Friday, September 23, 2016

Astronaut Lt. Colonel Guion S. Bluford, Jr.

Lt. Colonel Guion S. Bluford, Jr. of the USAF was named in May 1982 to be the first black American astronaut.  He is to fly aboard a July 1983 flight of space shuttle Challenger.

NASA Photo

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Guion Stewart Bluford, Jr., Ph.D. (born November 22, 1942),  ended up participating in four Space Shuttle flights between 1983 and 1992. 

Apollo Saturn V at Kennedy Space Center Complex 39 A

John F. Kennedy Space Center
N.A.S.A.

NASA Apollo Saturn V, 500 F facility vehicle enroute from NASA's vehicle assembly building to launch complex 39 A.

Color Photo by NASA

NASA Tours Conducted by TWA, Kennedy Space Center, Florida

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I believe this is from 1966. 

Interior of the Vehicle Assembly Building

NASA's John F. Kennedy Space Center
Florida

Interior view of the High Bay area in the 525 ft. Vehicle Assembly Building.

NASA Photo

Insignia / Emblem - Columbia, Lousma and Fullerton

STS-3 Crew Patch
This is the insignia for NASA's third flight of the space transportation system's (STS) Columbia, depicted in the middle of the blue sphere against the background of the sun.  The three prominent rays represent the third STS flight.   The surnames of Astronauts Jack R. Lousma, commander, and C. Gordon Fullerton, pilot, flank the vehicle and the name Columbia appears at the bottom.  The spacecraft's payload bay doors are open, and the remote manipulator system (RMS) arm is extended as it will be on several occasions during the actual flight.  The art work was accomplished by space artist Robert C. McCall of Paradise Valley, Arizona.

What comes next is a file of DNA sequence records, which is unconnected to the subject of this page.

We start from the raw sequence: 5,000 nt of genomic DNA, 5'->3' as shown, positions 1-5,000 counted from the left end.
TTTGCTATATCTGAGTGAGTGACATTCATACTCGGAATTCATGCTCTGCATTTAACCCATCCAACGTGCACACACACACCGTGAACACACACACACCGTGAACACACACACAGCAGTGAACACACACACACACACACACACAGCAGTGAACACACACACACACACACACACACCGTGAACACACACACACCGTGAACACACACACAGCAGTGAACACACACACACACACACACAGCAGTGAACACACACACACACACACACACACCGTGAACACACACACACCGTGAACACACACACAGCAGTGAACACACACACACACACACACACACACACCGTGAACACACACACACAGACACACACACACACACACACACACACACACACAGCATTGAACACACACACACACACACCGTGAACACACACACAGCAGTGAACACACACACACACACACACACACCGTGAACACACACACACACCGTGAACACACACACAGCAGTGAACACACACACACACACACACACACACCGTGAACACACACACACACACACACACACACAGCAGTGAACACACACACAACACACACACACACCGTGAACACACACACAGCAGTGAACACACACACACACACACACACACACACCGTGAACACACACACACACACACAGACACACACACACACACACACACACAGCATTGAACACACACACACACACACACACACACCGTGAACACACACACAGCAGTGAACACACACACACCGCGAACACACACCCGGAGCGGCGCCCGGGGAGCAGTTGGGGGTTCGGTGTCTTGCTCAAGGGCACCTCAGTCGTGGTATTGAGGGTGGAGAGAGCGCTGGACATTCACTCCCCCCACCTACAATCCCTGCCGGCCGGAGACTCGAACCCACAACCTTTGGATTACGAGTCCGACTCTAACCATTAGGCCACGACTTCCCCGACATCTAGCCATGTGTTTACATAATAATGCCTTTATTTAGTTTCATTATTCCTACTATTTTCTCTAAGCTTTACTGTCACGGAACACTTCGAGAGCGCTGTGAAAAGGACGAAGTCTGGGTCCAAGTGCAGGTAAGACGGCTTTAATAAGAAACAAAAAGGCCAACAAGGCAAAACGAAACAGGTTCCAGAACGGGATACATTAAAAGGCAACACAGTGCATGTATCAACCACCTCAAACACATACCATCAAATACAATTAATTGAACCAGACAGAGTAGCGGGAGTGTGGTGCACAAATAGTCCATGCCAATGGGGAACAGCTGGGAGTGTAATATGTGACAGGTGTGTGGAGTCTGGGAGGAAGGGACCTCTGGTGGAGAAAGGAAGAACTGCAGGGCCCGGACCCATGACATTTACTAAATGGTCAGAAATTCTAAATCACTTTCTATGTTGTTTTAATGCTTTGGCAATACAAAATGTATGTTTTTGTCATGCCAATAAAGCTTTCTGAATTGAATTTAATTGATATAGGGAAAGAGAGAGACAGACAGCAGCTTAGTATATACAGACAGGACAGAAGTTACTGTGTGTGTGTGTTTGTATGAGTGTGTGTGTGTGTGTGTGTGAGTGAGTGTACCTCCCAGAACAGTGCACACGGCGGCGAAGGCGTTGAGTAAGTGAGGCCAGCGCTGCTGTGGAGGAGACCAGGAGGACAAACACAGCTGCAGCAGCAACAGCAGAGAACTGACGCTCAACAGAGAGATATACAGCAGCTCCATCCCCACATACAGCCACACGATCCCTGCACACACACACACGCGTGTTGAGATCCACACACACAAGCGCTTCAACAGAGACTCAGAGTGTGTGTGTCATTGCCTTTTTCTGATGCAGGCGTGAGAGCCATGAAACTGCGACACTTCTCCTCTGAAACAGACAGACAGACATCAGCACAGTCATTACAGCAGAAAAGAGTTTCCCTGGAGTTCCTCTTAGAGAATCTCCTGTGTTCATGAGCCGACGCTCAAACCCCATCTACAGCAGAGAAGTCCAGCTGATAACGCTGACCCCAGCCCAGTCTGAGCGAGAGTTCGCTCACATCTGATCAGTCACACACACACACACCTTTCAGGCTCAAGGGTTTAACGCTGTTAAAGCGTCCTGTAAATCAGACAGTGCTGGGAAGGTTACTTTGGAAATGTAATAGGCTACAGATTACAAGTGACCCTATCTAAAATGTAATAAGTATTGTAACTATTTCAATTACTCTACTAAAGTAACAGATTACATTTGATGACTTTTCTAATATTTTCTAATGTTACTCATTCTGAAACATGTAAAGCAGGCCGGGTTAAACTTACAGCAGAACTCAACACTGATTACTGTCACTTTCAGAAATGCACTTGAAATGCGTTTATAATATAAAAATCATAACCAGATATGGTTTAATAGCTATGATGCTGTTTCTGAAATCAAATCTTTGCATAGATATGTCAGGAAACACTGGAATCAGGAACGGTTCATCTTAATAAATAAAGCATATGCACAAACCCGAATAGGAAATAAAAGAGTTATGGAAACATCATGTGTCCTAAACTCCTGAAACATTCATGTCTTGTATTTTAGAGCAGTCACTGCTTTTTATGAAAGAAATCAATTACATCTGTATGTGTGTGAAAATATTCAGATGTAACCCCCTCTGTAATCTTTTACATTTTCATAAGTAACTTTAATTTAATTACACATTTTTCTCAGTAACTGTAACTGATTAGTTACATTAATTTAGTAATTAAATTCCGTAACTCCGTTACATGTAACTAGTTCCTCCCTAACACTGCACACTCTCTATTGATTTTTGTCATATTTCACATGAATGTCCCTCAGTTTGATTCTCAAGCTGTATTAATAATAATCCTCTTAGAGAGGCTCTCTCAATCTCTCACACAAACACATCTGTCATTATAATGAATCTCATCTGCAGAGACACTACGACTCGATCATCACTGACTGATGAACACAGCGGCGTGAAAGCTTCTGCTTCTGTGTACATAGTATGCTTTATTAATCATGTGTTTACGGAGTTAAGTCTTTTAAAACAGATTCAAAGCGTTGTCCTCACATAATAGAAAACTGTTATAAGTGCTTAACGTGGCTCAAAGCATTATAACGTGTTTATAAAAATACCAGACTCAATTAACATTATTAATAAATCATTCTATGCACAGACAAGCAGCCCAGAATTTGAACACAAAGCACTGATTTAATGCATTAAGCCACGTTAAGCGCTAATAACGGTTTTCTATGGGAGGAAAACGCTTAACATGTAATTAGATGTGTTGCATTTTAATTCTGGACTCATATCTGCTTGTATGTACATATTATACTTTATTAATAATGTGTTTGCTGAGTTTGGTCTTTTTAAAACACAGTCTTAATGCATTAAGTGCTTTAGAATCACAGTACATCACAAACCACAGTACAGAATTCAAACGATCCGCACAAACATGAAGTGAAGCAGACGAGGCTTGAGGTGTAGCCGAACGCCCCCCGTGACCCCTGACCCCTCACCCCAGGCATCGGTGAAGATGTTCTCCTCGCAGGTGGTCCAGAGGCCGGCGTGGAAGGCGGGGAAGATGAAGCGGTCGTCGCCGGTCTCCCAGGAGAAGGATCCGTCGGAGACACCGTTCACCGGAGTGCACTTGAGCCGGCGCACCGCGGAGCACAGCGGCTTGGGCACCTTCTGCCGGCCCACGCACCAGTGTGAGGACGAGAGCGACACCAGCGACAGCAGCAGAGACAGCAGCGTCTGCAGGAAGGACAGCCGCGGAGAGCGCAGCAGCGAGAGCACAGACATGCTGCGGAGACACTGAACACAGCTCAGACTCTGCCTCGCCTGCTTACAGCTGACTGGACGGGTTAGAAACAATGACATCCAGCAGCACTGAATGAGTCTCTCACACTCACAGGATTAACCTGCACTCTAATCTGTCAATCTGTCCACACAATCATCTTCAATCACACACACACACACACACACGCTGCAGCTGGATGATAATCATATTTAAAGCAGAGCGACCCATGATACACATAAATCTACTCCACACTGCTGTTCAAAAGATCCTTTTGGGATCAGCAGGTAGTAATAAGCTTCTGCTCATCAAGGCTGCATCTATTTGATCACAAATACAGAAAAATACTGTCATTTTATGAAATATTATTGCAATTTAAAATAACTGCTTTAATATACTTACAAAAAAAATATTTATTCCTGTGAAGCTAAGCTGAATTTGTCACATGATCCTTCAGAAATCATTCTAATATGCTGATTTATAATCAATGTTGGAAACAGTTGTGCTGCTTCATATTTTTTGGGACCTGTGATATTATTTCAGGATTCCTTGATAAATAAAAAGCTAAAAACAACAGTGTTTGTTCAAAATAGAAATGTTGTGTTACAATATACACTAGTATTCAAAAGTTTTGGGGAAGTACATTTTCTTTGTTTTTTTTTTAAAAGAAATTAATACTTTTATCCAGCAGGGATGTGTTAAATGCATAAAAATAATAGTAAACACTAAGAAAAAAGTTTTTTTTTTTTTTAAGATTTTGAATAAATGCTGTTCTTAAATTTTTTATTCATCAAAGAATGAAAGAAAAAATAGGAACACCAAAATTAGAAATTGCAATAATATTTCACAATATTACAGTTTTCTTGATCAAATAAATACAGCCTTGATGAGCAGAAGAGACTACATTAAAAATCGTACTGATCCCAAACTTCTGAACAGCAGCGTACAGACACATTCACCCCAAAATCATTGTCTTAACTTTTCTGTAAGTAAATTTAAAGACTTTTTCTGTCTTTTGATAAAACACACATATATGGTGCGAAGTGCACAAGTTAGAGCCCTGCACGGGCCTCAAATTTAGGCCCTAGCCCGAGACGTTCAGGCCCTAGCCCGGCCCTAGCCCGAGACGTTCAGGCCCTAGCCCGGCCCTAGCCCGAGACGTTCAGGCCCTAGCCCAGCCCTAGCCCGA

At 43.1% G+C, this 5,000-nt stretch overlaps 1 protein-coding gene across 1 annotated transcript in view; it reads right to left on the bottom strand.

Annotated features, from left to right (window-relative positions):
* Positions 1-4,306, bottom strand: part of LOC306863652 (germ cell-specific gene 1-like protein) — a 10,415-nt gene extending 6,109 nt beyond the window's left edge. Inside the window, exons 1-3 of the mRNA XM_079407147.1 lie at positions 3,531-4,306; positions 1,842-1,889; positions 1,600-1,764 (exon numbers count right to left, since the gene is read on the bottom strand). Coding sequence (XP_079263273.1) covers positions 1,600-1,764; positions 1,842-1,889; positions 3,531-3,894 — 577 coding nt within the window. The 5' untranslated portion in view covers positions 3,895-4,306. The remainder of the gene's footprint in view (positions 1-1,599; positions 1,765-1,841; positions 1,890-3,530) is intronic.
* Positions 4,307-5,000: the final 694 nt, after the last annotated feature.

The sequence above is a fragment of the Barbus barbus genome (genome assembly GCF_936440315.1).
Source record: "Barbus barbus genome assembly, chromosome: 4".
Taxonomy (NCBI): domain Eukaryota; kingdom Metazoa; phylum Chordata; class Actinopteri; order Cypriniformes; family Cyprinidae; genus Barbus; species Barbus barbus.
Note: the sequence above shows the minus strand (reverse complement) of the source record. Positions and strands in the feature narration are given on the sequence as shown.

Photo by NASA

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STS-3 launched on 22 March 1982.

Curiosity Mars Rover

The sender writes that this is The Curiosity Mars Rover.

A Pair of Piggyback Satellites and LOFTI

A pair of "piggyback" satellites - Transit 3-B and its small companion LOFTI - before being fired into orbit together from the Air Force Missile Test Center's launch site at Cape Canaveral.
(U. S. Air Force Photo)

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This was launched in 1961. 

Edwin Aldrin At Work on the Moon

At Work on the Moon

Edwin Aldrin inspects the footpad of the Lunar Module "Eagle" after it landed gently on the Moon's Sea of Tranquility on July 20, 1969, at 4:17 p.m EDT.  The footpad sank into the soil only about two inches.  In the weak lunar gravity, the astronauts weighed only one-sixth of their weight on Earth.

Official NASA Photograph

The Lunar Module and Half of Planet Earth

John F. Kennedy Space Center
N.A.S.A.

With a half Earth in the background, the lunar module ascent stage with moon-walking astronauts, Neil A. Armstrong and Edwin E. Aldrin Jr., approaches for a rendezvous with the Apollo 11 command module manned by Michael Collins.

Color Photo by NASA

NASA Tours Conducted by TWA, Kennedy Space Center, Florida

A Sign with the Gemini Titan II Space Missions

Complex 19
Gemini Titan II
The United States 2 Man Space Missions

1965
GT-3 - Virgil I. Grissom / John W. Young
GT-4 - James A. McDivitt / Edward H. White II
GT-5 - Gordon Cooper, JR. / Charles Conrad, Jr.
GT-7 - Frank Borman / James A. Lovell
GT-6 - Walter M. Schirra / Thomas P. Stafford


1966
GT-8 - Neil A. Armstrong / David R. Scott
GT-9 - Thomas P. Stafford / Eugene A. Cernan
GT-10 - John W. Young / Michael Collins
GT-11 - Charles Conrad Jr. / Richard F. Gordon Jr.
GT-12 - James A. Lovell / Edwin E. Aldrin

Saturday, July 2, 2016

The Andromeda Galaxy (M31)

The Andromeda Galaxy (M31) as seen by the 200-inch optical telescope at the Palomar Observatory.  Like the Milky Way, Andromeda is a spiral galaxy orbited by Two companion galaxies, seen as bright spots above and below the Andromeda.  Andromeda is approximately 20,000 light years across, and about 2 million light years away.  (One light year is 9.5 trillion miles.)  It is the nearest spiral galaxy similar to the Milky Way.

Official NASA Photograph